Hypnosis can induce episodes of synaesthesia, where one sense triggers perceptions in other senses, according to new research by a team of Spanish, British and Israeli researchers. The findings form an important contribution to our understanding of the causes of synaesthesia. The work, which was partly funded by a Marie Curie Intra-European Fellowship from the EU, is published in the journal Psychological Science. In people with synaesthesia, perceptions in one sense trigger experiences in other senses. In the most common form, digit-colour synaesthesia, numbers and letters have colours; a synaesthete may see the digit '8' as red, for example. In others, certain words may trigger tastes and some people even assign personalities to letters, numbers or days of the week. The causes of synaesthesia have long been debated; one of the most common theories claims that people with synaesthesia have extra neuronal connections between certain areas of the brain. Another theory attributes the phenomenon to more cross-talk between different brain regions. In this study, the scientists subjected non-synaesthetes to post-hypnotic suggestion to induce digit-colour synaesthesia. During the experiment, the volunteers reported similar experiences to those reported by real synaesthetes in their everyday lives. 'When I'm walking on the street, the car registration numbers, if those numbers are on the registration, I see them in those colours,' said one participant. Furthermore, the hypnotised test subjects failed a test which synaesthetes also tend to fail. When the participants were hypnotised to experience the number seven as red, they were unable to see a black seven on a red background. The results challenge the idea that synaesthesia is caused by extra connections in the brain, because new connections could not possibly arise and become functional in the short timescale of the experiment. Meanwhile, studies have suggested that hypnosis may increase the amount of cross-talk between different brain regions. 'Our study shows that hypnosis can induce synaesthetic experiences in people, suggesting that extra brain connections are not needed to experience cross-sensory interactions and that it is a change in inhibitory processes - more cross talk within the brain - that causes these experiences,' explains Roi Cohen Kadosh of Ben-Gurion University of the Negev in Israel. 'This takes us one step closer to understanding the causes of synaesthesia and abnormal cross-brain interactions.'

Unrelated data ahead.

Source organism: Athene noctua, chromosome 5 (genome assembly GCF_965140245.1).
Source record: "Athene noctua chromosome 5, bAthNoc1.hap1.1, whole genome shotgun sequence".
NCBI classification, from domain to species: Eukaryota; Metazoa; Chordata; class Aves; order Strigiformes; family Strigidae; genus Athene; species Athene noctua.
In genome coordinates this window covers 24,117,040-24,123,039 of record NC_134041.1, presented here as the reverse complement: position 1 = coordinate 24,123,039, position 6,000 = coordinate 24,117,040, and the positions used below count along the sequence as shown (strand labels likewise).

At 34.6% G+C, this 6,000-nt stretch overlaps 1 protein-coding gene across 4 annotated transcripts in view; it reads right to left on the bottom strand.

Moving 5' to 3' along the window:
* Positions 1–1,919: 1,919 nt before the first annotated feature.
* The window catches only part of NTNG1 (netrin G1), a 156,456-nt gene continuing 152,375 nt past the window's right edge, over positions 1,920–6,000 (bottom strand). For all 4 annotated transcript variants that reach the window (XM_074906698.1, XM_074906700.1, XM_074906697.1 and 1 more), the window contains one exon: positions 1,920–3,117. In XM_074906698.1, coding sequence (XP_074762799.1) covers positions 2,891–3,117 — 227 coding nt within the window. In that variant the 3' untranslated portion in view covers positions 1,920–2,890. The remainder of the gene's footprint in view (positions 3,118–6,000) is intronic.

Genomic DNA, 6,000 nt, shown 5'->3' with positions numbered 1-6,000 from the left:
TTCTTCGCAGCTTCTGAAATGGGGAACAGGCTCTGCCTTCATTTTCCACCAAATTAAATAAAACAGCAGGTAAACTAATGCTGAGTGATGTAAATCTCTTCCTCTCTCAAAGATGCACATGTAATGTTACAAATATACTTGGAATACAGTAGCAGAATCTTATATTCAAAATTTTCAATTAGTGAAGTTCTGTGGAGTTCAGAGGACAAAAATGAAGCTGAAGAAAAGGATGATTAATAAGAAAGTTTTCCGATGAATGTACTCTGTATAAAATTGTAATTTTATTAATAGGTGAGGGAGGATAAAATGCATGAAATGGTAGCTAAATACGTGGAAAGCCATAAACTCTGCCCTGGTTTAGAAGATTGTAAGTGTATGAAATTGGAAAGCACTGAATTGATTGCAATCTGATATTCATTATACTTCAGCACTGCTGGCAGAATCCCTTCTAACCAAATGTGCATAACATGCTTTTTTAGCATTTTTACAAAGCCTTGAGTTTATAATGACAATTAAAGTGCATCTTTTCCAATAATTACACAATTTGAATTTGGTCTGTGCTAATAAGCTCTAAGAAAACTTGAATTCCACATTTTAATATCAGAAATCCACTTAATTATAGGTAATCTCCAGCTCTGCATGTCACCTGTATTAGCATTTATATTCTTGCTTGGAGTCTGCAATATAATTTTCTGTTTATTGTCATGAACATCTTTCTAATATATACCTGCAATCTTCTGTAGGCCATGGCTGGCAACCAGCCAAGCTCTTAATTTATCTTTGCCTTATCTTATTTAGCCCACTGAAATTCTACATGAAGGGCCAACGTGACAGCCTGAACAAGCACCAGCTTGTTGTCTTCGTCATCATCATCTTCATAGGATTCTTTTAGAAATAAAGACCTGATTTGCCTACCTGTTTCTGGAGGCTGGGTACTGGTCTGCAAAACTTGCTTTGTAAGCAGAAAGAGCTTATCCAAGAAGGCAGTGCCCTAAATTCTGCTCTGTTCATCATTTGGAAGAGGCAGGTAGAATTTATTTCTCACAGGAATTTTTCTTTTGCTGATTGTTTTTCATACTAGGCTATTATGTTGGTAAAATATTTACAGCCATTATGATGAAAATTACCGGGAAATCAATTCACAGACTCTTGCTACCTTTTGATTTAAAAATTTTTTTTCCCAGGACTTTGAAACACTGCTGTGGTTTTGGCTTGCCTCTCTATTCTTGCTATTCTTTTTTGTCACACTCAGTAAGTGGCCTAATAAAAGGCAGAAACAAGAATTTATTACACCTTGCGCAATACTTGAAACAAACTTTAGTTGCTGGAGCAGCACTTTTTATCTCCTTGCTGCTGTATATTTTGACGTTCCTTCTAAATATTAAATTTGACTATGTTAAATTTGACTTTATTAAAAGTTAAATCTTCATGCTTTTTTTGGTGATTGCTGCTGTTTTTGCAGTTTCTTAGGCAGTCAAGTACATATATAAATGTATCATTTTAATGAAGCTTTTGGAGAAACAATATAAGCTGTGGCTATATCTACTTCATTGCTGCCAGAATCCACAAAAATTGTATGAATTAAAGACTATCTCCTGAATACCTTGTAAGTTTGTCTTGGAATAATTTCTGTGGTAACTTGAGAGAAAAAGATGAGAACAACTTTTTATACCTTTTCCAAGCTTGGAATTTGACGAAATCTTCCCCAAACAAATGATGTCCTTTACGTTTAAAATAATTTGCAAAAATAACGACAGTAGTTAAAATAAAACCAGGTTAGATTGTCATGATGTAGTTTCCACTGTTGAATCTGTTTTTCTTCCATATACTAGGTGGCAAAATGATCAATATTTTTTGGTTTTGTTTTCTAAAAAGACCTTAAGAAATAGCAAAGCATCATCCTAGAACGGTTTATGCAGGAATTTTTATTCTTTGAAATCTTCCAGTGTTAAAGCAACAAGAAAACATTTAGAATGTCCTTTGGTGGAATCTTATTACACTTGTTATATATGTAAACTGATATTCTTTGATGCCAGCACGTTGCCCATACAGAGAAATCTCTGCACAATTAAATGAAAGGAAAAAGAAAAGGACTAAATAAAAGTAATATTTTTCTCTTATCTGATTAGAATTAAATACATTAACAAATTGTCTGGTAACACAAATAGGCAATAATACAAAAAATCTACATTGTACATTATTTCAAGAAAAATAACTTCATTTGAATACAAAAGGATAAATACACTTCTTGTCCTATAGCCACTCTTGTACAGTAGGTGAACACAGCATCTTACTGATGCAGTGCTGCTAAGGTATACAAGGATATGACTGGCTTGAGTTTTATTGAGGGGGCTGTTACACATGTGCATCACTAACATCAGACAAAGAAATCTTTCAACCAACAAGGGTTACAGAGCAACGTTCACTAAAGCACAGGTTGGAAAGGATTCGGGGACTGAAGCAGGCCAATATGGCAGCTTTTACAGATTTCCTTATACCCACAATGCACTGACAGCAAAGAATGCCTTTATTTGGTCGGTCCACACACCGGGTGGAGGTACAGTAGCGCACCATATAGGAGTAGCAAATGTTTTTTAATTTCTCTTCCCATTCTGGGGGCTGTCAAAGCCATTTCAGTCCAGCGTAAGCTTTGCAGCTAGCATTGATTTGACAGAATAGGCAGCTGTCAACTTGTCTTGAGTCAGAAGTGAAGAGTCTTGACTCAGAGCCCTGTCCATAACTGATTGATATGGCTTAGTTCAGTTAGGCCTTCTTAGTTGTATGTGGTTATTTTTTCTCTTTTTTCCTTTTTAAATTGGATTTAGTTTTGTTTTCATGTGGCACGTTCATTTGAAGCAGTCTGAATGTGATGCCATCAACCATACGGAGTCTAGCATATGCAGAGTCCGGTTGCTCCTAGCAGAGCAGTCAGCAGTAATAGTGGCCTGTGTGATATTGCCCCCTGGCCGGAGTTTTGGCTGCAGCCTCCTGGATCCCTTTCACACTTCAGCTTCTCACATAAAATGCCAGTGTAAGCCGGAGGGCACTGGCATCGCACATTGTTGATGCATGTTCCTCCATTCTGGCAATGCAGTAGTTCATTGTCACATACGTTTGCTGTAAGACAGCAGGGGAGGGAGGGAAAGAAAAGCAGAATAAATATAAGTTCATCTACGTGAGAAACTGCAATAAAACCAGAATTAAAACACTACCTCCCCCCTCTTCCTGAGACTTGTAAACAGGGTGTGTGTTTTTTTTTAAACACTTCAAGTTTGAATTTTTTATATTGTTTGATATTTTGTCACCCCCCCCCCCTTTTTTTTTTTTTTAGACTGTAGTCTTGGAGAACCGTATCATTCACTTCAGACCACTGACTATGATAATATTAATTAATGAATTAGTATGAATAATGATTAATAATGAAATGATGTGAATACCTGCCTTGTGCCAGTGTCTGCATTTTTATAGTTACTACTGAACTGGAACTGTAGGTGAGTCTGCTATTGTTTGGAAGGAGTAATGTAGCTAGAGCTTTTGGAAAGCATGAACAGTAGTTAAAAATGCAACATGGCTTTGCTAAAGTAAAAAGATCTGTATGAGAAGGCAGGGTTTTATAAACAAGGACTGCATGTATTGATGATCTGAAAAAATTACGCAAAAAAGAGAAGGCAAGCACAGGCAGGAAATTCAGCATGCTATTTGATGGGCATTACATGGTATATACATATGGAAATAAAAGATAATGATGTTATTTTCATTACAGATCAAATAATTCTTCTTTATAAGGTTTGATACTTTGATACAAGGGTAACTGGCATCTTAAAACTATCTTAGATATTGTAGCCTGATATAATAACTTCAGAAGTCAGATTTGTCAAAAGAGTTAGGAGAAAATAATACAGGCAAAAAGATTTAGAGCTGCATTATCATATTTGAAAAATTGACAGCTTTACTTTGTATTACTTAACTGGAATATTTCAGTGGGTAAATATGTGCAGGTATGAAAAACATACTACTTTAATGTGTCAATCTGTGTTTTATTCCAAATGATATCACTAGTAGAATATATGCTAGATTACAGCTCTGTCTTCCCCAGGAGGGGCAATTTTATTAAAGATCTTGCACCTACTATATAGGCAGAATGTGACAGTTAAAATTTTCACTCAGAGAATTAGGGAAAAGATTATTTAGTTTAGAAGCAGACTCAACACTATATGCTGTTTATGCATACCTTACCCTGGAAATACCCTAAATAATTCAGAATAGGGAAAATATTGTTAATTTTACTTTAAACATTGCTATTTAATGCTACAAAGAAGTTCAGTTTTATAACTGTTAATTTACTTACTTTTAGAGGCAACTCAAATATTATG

Spain, Israel, United Kingdom